This weekend. I will be one of thousands participating in the Women’s March in DC. Sister marches are planned in over 600 cities around the world: a movement mobilized by our shared grief arising from the outcome of this year’s US Presidential Election.
Leading to this moment, our lives have taken place during the greatest period in human history, and yet still our intersectional experiences have been fraught with discrimination, objectification and violence.
Until now too many of us believed these problems too big and too challenging to overcome. Until now too many of us have been too shy or too afraid to speak out.
Until now too many of us felt so protected by our privilege that we were lulled into complacency.
Now we march to create community, demonstrate solidarity and fortify ourselves for the challenges to come. We march as a penance — for our own complicit participation in systems of oppression.
We march to find forgiveness — for our loved ones who vote for those that enact policies that tyrannize us.
We march to honor our individual and collective power.
And we march as a physical demonstration of our right to choose what we do with our bodies.
While we share common purpose, we also have individual experiences driving our participation in this discourse. I personally will march as an expression of gratitude that our president-elect unwittingly sparked a national dialogue about sexual assault. I will march in DC because I have had someone grab me by my pussy without an invitation to do so.
I march because I reported my assault and asked for privacy when giving my statement to the police. Instead, I was taken to a common room where people stood by idly waiting for their copies, as I explained in excruciating detail exactly how a man had violated me. I sat as two police officers stood over me, questioning me; their guns at eye level without regard for my horror of having had one held to my body only days prior.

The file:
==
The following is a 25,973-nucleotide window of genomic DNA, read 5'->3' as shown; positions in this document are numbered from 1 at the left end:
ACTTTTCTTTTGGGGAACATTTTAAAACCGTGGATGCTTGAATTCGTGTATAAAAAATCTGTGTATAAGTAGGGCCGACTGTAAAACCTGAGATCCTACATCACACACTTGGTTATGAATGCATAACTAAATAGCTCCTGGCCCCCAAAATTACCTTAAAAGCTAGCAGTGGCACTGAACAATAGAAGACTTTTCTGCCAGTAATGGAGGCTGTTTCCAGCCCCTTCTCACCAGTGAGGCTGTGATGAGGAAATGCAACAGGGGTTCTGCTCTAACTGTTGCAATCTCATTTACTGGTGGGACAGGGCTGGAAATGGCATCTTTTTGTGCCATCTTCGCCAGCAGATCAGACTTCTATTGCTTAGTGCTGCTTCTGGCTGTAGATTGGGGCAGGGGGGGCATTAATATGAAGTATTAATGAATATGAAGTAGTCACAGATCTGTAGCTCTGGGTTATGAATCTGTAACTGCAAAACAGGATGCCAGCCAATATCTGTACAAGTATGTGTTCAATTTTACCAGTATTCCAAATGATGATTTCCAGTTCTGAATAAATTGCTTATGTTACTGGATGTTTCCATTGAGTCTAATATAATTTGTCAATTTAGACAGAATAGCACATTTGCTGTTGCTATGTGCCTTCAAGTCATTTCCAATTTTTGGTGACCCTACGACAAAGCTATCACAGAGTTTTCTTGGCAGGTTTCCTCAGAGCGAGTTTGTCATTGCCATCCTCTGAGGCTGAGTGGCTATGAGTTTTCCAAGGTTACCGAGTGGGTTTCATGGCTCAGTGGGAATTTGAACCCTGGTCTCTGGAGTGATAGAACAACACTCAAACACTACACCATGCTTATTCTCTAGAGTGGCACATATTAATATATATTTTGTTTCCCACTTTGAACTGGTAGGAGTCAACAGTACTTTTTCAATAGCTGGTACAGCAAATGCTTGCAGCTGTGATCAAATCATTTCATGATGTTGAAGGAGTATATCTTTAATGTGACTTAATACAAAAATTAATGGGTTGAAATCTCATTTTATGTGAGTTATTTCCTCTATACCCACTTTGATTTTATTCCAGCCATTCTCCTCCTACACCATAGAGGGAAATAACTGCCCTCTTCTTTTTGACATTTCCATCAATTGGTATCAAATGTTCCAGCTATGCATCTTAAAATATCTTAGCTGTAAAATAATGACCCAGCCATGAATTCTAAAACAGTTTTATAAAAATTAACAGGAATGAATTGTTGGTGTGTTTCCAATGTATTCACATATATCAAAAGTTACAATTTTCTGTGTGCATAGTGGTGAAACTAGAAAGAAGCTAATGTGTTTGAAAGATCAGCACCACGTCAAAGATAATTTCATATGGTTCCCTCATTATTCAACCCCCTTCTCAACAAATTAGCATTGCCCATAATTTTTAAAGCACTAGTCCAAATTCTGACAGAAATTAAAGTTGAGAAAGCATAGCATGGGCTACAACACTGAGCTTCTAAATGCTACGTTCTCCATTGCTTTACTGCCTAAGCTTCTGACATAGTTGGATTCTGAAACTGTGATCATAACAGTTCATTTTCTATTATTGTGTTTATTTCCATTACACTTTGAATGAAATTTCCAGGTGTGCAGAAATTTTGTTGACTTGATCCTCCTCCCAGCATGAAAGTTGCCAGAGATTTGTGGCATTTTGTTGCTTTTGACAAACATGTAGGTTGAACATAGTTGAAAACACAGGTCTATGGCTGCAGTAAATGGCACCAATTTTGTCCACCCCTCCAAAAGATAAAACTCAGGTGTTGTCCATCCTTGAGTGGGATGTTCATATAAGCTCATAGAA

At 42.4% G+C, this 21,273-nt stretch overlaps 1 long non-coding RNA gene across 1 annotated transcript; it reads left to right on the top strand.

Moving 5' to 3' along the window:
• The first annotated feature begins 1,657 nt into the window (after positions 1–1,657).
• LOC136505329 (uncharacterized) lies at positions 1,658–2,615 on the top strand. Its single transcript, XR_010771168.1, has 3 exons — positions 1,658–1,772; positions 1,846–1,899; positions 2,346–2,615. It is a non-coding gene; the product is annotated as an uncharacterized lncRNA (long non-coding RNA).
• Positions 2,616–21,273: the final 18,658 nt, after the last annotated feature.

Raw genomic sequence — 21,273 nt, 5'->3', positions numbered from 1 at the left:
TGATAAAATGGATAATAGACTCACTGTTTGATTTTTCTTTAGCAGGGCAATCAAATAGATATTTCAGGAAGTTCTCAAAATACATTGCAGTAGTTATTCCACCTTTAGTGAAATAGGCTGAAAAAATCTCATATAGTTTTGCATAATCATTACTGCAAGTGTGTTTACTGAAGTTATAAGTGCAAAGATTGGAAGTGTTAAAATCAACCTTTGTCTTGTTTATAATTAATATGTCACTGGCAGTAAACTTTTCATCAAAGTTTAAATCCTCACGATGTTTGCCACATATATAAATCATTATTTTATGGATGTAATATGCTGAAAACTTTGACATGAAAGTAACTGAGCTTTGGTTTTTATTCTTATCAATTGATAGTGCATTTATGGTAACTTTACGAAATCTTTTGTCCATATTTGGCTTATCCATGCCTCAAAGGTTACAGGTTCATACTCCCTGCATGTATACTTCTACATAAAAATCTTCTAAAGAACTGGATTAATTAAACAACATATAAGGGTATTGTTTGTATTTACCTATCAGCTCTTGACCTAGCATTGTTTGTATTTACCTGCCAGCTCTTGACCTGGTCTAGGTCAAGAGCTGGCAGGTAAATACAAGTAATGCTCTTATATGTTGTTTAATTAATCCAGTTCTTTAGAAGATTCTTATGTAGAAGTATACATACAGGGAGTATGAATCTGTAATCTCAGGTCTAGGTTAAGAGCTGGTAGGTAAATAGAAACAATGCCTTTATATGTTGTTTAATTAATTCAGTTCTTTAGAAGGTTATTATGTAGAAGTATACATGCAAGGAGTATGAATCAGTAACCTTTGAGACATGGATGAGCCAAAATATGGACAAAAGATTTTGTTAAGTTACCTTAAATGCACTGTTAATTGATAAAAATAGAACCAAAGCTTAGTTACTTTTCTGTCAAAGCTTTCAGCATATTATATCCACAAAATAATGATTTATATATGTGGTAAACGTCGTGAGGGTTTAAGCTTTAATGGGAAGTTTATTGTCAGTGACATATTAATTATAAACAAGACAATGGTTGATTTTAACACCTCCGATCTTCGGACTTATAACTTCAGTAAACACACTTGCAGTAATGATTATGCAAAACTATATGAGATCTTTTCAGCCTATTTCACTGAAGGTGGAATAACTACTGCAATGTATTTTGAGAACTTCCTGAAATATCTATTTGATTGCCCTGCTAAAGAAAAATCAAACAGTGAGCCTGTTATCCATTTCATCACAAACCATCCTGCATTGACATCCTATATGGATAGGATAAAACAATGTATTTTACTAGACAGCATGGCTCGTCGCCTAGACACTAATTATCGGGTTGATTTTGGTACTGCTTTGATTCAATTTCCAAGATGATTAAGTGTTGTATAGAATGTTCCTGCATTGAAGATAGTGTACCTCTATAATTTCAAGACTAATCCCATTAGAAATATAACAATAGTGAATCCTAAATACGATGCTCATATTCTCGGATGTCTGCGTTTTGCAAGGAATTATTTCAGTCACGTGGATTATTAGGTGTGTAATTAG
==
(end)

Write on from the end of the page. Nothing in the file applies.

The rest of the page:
I march because I was asked if my assailant thought I like it rough, and if perhaps that is why he had choked me. I march because they questioned my reasons for waiting a few days to report this crime. It took that time for me to determine that what had happened was assault; I did not previously know sexual assault constitutes a broader set of actions than rape. I march because without physical evidence of this crime, the man who assaulted me has been able to continue acting as a leader in his community.
I march to honor my economic opportunities lost and action untaken, as for so long all I was capable of achieving was survival. I march for the people more horrified by our president- elect’s use of the word pussy than his blatant admission of grabbing women’s bodies without their permission or desire. I march because this complicity is what allows men to continue inflicting violence upon us, suppressing us.
And I march because the day after I was assaulted I went to work. And the day after that. And the day after that. There was no bereavement time to mourn the life that had been taken from me. There was no socially comfortable way to share this loss with others, and therefore no sympathy for the trauma I endured.
I march because I am one of thousands who have suffered in silence, and we will not be silent anymore.
Image via womensmarch.com
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Lindsay Combs is an urban business professional and aspiring feminist organizer. Happiest when biking, backpacking or solo-touring foreign cities, she relishes opportunities to grow by stepping outside her comfort zone. Lindsay is committed to confronting her discomfort of Trump's administration by focusing her abundant energy on intersectional activism.